Consumentenbond goes Twitter (and hopefully learns from it)

On: December 13, 2009
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About Sjoerd Tuinema
I'm a New Media MA student at the University of Amsterdam, carry a bachelor degree on Communication and Media Management, do design-work and am known as a notoire media junkie.


The Dutch consumers union, the ‘Consumentenbond’, wants to reach new audiences. With their monthly magazine, readers can figure out which broom or coffee machine is the best buy, often leaving out impurities of production methods (well, not always). This time, noticed by a friend, they announced a debate to be held on Twitter. The topic would be Network Neutrality and people could instantly participate by using the hashtag #downloaddebat. At first sight it looked innocent, innovative, and maybe even useful. But when it actually took off, all kinds of flaws came to mind:

  • Why wasn’t there a proper overview of who would be participating in this debate? If anythings essential for being able to discuss it’s knowing your opposition and the positions of each participant.
  • Deriving from that: Where did all the representatives go? I didn’t notice any politician or entertainment industry spokesman contributing to the debate, why bother to have a discussion with just consumers? (Of course, consumers plea FOR Net Neutrality).
  • Why Twitter? It has so many inappropriate aspects in respect to a proper debate. Real dialogue is nearly impossible due to several factors: (1) asynchronous messaging (2) following behavior: every user’s timeline differs, unless everyone knows how to find the #downloaddebat timeline, and (3) moderation is undoable because of lack of orientation.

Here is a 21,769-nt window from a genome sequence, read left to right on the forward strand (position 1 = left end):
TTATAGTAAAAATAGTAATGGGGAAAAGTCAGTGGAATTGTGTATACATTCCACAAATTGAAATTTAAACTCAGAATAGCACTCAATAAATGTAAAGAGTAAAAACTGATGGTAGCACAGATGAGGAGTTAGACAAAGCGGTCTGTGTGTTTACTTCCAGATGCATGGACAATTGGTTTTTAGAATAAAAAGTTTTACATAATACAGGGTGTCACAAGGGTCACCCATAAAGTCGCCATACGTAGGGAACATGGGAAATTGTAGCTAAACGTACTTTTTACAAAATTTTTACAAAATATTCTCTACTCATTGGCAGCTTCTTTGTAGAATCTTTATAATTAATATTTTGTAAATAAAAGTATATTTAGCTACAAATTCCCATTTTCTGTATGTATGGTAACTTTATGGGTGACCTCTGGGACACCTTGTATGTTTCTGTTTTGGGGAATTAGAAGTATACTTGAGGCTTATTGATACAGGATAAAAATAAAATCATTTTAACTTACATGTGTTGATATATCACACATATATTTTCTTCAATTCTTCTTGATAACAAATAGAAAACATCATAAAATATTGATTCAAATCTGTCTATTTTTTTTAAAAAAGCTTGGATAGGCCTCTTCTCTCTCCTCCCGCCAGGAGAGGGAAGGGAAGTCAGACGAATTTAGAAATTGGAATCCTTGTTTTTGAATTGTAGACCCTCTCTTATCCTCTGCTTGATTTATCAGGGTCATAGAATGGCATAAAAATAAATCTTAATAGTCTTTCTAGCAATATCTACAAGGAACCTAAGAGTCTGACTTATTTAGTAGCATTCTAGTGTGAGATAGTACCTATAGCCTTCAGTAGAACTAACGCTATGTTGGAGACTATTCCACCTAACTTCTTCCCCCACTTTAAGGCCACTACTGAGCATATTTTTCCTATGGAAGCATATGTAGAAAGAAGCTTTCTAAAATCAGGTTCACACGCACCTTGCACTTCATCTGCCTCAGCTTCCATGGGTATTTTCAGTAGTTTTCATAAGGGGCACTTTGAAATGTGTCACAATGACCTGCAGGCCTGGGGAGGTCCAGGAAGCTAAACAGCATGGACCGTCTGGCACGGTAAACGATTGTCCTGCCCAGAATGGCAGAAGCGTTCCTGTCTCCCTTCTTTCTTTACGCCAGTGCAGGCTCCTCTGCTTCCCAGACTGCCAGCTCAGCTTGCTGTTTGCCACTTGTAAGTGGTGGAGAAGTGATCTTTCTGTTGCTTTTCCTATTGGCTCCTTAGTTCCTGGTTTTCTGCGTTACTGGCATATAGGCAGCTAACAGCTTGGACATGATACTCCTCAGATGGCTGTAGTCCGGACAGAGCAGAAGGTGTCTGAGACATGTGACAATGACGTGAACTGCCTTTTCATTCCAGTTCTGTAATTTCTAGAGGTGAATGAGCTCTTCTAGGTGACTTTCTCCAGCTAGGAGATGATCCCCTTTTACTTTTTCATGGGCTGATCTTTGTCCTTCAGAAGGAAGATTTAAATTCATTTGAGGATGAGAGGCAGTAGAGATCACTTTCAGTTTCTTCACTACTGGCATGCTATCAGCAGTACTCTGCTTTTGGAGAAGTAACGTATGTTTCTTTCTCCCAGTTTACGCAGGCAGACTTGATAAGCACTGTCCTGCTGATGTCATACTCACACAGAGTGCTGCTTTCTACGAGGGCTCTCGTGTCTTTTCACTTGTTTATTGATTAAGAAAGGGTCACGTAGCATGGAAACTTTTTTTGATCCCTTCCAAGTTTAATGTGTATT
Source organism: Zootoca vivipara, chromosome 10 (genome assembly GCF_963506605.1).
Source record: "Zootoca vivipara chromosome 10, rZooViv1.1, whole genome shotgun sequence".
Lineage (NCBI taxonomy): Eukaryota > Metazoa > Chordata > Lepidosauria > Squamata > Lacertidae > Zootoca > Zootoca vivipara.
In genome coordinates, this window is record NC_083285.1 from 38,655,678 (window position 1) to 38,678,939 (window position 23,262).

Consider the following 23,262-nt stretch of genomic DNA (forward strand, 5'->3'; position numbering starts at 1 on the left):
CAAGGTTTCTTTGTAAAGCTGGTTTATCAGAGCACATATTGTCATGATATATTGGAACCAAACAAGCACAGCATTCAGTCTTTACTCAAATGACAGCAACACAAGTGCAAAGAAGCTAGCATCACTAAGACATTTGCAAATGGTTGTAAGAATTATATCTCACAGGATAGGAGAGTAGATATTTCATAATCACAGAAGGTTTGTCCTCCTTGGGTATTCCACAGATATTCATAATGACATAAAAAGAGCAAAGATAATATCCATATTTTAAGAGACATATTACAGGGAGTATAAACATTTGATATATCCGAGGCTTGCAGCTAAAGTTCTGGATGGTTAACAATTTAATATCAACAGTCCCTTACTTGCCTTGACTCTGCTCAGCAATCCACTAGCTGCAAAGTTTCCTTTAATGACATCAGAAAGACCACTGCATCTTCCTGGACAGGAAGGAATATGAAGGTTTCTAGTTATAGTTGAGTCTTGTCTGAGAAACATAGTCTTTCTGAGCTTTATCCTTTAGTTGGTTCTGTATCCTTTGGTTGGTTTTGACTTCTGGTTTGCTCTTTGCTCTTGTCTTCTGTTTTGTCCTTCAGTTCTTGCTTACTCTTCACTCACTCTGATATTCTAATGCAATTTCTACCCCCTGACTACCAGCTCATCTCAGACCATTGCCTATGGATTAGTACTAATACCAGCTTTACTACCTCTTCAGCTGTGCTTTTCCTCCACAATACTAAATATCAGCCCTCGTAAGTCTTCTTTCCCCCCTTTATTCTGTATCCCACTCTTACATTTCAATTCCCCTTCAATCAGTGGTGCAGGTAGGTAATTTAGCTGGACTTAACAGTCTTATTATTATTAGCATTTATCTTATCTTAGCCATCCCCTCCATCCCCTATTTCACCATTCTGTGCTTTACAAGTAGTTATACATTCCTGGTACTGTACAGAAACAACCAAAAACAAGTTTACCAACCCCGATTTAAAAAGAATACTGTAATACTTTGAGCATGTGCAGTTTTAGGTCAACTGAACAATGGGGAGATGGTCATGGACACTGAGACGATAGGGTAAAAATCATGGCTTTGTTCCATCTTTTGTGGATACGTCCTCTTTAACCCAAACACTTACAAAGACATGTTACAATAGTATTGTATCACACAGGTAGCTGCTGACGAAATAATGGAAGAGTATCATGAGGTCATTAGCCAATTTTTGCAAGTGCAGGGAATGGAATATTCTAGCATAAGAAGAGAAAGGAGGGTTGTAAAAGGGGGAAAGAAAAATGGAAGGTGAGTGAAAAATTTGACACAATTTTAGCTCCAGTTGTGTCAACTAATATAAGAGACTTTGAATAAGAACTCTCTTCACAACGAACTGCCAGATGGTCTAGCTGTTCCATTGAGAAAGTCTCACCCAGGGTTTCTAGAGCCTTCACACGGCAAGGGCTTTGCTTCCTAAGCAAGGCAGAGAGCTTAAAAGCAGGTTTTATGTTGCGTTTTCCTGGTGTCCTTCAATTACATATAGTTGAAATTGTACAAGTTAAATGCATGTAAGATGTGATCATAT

Also, why would it be a good idea to discuss by using limited amounts of words? Of course, aphorism could be considered a poetic format in which people could express themselves, but is it useful in a debate? I don’t want to sound as a nostalgist, but aren’t nuance and elaboration two key features that mainly come to their right in a traditional debate? Maybe by using the communication platform, the Consumentenbond thinks it’s okay to have debates through mere oneliners? Or maybe they just wanted to get an estimation of the opinions across Twitter? (Why entitling it a ‘debate’ then?). It leaves me wondering what the initial intentions were with the discussion, and why Twitter would be considered a suitable platform for it.

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